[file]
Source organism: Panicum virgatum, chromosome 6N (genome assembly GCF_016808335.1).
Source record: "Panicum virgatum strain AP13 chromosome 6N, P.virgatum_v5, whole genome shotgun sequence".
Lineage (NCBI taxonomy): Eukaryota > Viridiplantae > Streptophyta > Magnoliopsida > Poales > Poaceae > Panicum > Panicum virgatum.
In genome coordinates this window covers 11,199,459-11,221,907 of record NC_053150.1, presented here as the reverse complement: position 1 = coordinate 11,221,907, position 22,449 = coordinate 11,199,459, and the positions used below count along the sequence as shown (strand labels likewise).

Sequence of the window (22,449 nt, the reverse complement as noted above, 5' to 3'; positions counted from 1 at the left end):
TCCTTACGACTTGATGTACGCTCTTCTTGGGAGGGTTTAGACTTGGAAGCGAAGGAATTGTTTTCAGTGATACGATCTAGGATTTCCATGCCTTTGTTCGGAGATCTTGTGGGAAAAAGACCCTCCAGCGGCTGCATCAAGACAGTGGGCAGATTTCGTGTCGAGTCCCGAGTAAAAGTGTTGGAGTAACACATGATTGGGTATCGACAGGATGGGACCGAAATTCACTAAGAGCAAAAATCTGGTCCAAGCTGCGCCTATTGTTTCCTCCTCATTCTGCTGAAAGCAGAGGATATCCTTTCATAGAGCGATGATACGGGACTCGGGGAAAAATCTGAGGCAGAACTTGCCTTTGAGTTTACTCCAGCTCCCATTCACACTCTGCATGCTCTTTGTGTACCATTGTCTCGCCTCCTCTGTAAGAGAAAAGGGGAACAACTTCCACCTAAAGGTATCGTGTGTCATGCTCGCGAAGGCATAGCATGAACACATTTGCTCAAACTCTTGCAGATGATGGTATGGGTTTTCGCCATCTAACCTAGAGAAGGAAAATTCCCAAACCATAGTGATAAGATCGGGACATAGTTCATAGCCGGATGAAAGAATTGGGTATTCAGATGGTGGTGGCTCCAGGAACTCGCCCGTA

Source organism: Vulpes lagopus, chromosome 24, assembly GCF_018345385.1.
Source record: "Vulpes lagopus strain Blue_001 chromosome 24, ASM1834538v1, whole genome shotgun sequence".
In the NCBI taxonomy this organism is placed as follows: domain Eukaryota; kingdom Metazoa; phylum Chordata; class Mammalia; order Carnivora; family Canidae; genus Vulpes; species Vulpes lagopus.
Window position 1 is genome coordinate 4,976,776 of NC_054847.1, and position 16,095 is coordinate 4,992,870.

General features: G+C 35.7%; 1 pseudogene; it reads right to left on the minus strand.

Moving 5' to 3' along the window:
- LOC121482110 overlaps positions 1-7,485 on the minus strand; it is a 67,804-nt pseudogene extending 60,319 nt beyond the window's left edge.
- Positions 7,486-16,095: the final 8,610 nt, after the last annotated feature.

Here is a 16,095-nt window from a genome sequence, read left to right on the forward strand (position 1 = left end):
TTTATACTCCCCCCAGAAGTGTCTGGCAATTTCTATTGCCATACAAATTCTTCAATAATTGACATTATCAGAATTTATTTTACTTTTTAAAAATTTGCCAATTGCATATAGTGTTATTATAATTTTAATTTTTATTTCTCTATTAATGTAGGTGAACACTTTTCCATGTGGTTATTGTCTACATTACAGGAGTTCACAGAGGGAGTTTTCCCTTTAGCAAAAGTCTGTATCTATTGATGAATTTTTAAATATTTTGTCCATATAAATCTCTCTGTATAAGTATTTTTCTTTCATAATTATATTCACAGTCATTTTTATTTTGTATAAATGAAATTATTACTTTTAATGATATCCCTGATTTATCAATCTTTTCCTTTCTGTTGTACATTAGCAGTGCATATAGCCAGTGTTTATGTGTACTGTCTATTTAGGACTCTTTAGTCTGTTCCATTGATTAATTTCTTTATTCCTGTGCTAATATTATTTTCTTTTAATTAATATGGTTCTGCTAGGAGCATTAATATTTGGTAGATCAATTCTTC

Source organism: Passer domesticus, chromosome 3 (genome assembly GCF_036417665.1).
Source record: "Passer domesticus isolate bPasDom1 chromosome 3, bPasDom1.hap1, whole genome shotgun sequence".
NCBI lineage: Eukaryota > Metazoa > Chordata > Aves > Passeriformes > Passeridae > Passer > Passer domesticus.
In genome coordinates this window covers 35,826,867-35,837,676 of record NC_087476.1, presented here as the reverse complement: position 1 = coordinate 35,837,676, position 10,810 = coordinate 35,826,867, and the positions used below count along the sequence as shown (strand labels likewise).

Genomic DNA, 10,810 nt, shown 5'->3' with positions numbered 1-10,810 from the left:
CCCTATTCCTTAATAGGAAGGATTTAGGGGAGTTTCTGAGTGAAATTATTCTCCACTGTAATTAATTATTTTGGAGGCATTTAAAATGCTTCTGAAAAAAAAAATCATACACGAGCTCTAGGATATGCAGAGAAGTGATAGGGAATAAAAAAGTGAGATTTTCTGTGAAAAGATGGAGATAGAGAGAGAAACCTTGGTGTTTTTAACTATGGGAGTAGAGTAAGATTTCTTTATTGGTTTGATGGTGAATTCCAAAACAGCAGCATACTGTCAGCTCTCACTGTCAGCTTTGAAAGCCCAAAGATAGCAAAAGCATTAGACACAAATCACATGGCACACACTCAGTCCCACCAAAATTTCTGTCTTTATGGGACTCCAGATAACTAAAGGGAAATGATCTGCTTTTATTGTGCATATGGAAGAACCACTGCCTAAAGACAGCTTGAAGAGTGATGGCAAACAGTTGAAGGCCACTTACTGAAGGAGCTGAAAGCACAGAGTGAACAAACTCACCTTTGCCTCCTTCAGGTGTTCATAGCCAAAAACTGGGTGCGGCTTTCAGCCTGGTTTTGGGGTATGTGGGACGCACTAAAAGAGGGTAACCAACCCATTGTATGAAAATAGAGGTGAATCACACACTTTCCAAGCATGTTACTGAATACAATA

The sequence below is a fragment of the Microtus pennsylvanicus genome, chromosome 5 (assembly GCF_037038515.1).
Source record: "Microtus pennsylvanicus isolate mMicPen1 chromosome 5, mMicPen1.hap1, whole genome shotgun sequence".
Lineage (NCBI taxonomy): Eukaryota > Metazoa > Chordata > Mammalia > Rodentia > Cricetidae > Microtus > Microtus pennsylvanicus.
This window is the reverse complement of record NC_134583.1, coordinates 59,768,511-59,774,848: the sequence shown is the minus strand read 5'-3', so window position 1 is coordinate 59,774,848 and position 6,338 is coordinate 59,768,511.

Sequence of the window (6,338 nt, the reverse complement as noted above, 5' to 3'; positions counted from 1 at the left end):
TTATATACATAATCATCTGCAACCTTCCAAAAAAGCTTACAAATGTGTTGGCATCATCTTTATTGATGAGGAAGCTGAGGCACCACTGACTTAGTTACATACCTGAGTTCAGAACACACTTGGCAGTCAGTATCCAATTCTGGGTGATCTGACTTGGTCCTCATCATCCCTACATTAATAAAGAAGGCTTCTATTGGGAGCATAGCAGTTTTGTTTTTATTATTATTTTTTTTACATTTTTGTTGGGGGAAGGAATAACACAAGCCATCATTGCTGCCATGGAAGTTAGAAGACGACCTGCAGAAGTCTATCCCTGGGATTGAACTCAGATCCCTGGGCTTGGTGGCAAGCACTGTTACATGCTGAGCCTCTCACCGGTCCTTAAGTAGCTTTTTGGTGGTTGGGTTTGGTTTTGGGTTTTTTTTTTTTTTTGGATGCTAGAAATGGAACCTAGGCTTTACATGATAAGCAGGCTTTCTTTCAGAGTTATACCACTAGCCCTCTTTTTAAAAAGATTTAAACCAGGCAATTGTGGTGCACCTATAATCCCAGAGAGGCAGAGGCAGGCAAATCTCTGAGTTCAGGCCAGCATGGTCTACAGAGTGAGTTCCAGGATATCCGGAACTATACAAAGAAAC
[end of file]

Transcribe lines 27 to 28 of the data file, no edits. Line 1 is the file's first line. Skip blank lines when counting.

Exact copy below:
Sequence of the window (6,338 nt, the reverse complement as noted above, 5' to 3'; positions counted from 1 at the left end):
TTATATACATAATCATCTGCAACCTTCCAAAAAAGCTTACAAATGTGTTGGCATCATCTTTATTGATGAGGAAGCTGAGGCACCACTGACTTAGTTACATACCTGAGTTCAGAACACACTTGGCAGTCAGTATCCAATTCTGGGTGATCTGACTTGGTCCTCATCATCCCTACATTAATAAAGAAGGCTTCTATTGGGAGCATAGCAGTTTTGTTTTTATTATTATTTTTTTTACATTTTTGTTGGGGGAAGGAATAACACAAGCCATCATTGCTGCCATGGAAGTTAGAAGACGACCTGCAGAAGTCTATCCCTGGGATTGAACTCAGATCCCTGGGCTTGGTGGCAAGCACTGTTACATGCTGAGCCTCTCACCGGTCCTTAAGTAGCTTTTTGGTGGTTGGGTTTGGTTTTGGGTTTTTTTTTTTTTTTGGATGCTAGAAATGGAACCTAGGCTTTACATGATAAGCAGGCTTTCTTTCAGAGTTATACCACTAGCCCTCTTTTTAAAAAGATTTAAACCAGGCAATTGTGGTGCACCTATAATCCCAGAGAGGCAGAGGCAGGCAAATCTCTGAGTTCAGGCCAGCATGGTCTACAGAGTGAGTTCCAGGATATCCGGAACTATACAAAGAAAC